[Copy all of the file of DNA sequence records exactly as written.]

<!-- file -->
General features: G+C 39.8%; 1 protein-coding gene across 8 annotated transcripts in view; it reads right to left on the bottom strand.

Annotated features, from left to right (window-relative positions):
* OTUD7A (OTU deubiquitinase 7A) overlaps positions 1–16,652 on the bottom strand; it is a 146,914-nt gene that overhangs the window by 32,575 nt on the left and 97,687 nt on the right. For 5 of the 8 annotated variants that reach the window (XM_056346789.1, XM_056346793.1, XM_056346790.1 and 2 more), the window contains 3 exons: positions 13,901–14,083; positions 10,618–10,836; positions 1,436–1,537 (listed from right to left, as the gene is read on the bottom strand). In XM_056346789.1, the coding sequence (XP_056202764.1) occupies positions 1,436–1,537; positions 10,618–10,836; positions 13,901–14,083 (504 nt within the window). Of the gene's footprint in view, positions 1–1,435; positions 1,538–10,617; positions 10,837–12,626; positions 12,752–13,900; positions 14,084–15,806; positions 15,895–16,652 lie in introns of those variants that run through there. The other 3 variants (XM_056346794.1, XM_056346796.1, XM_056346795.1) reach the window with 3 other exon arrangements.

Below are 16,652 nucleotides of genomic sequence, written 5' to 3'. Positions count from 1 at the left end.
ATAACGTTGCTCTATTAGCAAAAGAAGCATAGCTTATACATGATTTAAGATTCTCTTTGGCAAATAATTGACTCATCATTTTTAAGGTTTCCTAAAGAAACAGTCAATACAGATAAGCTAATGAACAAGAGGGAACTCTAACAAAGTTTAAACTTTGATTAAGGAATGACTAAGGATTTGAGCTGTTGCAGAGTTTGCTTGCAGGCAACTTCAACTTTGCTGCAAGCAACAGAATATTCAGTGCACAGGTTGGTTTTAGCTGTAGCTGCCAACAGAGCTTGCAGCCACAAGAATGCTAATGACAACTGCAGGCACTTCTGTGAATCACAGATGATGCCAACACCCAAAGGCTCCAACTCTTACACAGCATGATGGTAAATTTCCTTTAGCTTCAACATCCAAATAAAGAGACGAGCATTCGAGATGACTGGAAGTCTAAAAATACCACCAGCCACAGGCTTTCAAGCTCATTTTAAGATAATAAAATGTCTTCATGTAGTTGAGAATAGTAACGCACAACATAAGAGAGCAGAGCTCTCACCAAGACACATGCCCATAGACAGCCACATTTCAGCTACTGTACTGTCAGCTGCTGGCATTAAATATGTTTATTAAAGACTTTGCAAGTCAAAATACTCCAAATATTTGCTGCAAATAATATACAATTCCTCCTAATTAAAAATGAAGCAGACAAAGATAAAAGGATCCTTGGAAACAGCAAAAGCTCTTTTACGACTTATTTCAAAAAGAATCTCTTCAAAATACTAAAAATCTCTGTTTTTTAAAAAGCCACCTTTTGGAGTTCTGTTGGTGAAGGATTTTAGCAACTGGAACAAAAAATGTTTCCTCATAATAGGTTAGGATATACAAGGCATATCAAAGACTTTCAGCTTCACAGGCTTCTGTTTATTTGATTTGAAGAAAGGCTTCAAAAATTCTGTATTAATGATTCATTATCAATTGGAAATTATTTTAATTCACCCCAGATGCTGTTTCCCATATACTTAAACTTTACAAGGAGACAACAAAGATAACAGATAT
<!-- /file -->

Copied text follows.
General features: G+C 39.8%; 1 protein-coding gene across 8 annotated transcripts in view; it reads right to left on the bottom strand.

Annotated features, from left to right (window-relative positions):
* OTUD7A (OTU deubiquitinase 7A) overlaps positions 1–16,652 on the bottom strand; it is a 146,914-nt gene that overhangs the window by 32,575 nt on the left and 97,687 nt on the right. For 5 of the 8 annotated variants that reach the window (XM_056346789.1, XM_056346793.1, XM_056346790.1 and 2 more), the window contains 3 exons: positions 13,901–14,083; positions 10,618–10,836; positions 1,436–1,537 (listed from right to left, as the gene is read on the bottom strand). In XM_056346789.1, the coding sequence (XP_056202764.1) occupies positions 1,436–1,537; positions 10,618–10,836; positions 13,901–14,083 (504 nt within the window). Of the gene's footprint in view, positions 1–1,435; positions 1,538–10,617; positions 10,837–12,626; positions 12,752–13,900; positions 14,084–15,806; positions 15,895–16,652 lie in introns of those variants that run through there. The other 3 variants (XM_056346794.1, XM_056346796.1, XM_056346795.1) reach the window with 3 other exon arrangements.

Below are 16,652 nucleotides of genomic sequence, written 5' to 3'. Positions count from 1 at the left end.
ATAACGTTGCTCTATTAGCAAAAGAAGCATAGCTTATACATGATTTAAGATTCTCTTTGGCAAATAATTGACTCATCATTTTTAAGGTTTCCTAAAGAAACAGTCAATACAGATAAGCTAATGAACAAGAGGGAACTCTAACAAAGTTTAAACTTTGATTAAGGAATGACTAAGGATTTGAGCTGTTGCAGAGTTTGCTTGCAGGCAACTTCAACTTTGCTGCAAGCAACAGAATATTCAGTGCACAGGTTGGTTTTAGCTGTAGCTGCCAACAGAGCTTGCAGCCACAAGAATGCTAATGACAACTGCAGGCACTTCTGTGAATCACAGATGATGCCAACACCCAAAGGCTCCAACTCTTACACAGCATGATGGTAAATTTCCTTTAGCTTCAACATCCAAATAAAGAGACGAGCATTCGAGATGACTGGAAGTCTAAAAATACCACCAGCCACAGGCTTTCAAGCTCATTTTAAGATAATAAAATGTCTTCATGTAGTTGAGAATAGTAACGCACAACATAAGAGAGCAGAGCTCTCACCAAGACACATGCCCATAGACAGCCACATTTCAGCTACTGTACTGTCAGCTGCTGGCATTAAATATGTTTATTAAAGACTTTGCAAGTCAAAATACTCCAAATATTTGCTGCAAATAATATACAATTCCTCCTAATTAAAAATGAAGCAGACAAAGATAAAAGGATCCTTGGAAACAGCAAAAGCTCTTTTACGACTTATTTCAAAAAGAATCTCTTCAAAATACTAAAAATCTCTGTTTTTTAAAAAGCCACCTTTTGGAGTTCTGTTGGTGAAGGATTTTAGCAACTGGAACAAAAAATGTTTCCTCATAATAGGTTAGGATATACAAGGCATATCAAAGACTTTCAGCTTCACAGGCTTCTGTTTATTTGATTTGAAGAAAGGCTTCAAAAATTCTGTATTAATGATTCATTATCAATTGGAAATTATTTTAATTCACCCCAGATGCTGTTTCCCATATACTTAAACTTTACAAGGAGACAACAAAGATAACAGATAT